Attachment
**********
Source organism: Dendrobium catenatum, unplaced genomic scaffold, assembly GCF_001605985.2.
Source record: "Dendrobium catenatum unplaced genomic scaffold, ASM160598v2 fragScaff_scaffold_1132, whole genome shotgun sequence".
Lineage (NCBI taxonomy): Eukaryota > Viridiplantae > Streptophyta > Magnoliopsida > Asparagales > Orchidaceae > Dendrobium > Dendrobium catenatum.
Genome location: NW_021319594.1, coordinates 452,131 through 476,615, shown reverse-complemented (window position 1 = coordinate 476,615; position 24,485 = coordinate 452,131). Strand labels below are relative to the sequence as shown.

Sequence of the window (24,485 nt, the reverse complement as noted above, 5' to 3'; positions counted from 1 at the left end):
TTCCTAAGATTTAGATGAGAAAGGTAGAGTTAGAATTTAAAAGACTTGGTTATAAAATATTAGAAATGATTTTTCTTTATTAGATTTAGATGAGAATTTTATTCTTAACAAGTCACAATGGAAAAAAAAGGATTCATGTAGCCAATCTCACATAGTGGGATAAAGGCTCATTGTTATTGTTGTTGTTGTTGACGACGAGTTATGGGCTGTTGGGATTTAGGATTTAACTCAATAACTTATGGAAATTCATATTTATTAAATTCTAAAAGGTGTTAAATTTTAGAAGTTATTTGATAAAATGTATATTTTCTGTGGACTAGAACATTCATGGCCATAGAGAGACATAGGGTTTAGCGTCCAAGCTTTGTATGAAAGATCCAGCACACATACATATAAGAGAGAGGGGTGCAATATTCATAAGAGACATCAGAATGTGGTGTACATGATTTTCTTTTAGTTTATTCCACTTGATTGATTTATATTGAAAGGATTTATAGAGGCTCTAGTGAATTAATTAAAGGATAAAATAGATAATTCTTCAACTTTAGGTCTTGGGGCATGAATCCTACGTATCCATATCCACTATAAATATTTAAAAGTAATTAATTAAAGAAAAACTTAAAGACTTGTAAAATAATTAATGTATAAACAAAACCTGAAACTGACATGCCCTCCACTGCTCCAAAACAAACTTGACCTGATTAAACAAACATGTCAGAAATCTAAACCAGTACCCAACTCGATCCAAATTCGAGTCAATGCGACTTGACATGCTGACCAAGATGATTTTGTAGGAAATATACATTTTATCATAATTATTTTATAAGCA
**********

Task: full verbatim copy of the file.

Source organism: Dendrobium catenatum, unplaced genomic scaffold, assembly GCF_001605985.2.
Source record: "Dendrobium catenatum unplaced genomic scaffold, ASM160598v2 fragScaff_scaffold_1132, whole genome shotgun sequence".
Lineage (NCBI taxonomy): Eukaryota > Viridiplantae > Streptophyta > Magnoliopsida > Asparagales > Orchidaceae > Dendrobium > Dendrobium catenatum.
Genome location: NW_021319594.1, coordinates 452,131 through 476,615, shown reverse-complemented (window position 1 = coordinate 476,615; position 24,485 = coordinate 452,131). Strand labels below are relative to the sequence as shown.

Sequence of the window (24,485 nt, the reverse complement as noted above, 5' to 3'; positions counted from 1 at the left end):
TTCCTAAGATTTAGATGAGAAAGGTAGAGTTAGAATTTAAAAGACTTGGTTATAAAATATTAGAAATGATTTTTCTTTATTAGATTTAGATGAGAATTTTATTCTTAACAAGTCACAATGGAAAAAAAAGGATTCATGTAGCCAATCTCACATAGTGGGATAAAGGCTCATTGTTATTGTTGTTGTTGTTGACGACGAGTTATGGGCTGTTGGGATTTAGGATTTAACTCAATAACTTATGGAAATTCATATTTATTAAATTCTAAAAGGTGTTAAATTTTAGAAGTTATTTGATAAAATGTATATTTTCTGTGGACTAGAACATTCATGGCCATAGAGAGACATAGGGTTTAGCGTCCAAGCTTTGTATGAAAGATCCAGCACACATACATATAAGAGAGAGGGGTGCAATATTCATAAGAGACATCAGAATGTGGTGTACATGATTTTCTTTTAGTTTATTCCACTTGATTGATTTATATTGAAAGGATTTATAGAGGCTCTAGTGAATTAATTAAAGGATAAAATAGATAATTCTTCAACTTTAGGTCTTGGGGCATGAATCCTACGTATCCATATCCACTATAAATATTTAAAAGTAATTAATTAAAGAAAAACTTAAAGACTTGTAAAATAATTAATGTATAAACAAAACCTGAAACTGACATGCCCTCCACTGCTCCAAAACAAACTTGACCTGATTAAACAAACATGTCAGAAATCTAAACCAGTACCCAACTCGATCCAAATTCGAGTCAATGCGACTTGACATGCTGACCAAGATGATTTTGTAGGAAATATACATTTTATCATAATTATTTTATAAGCA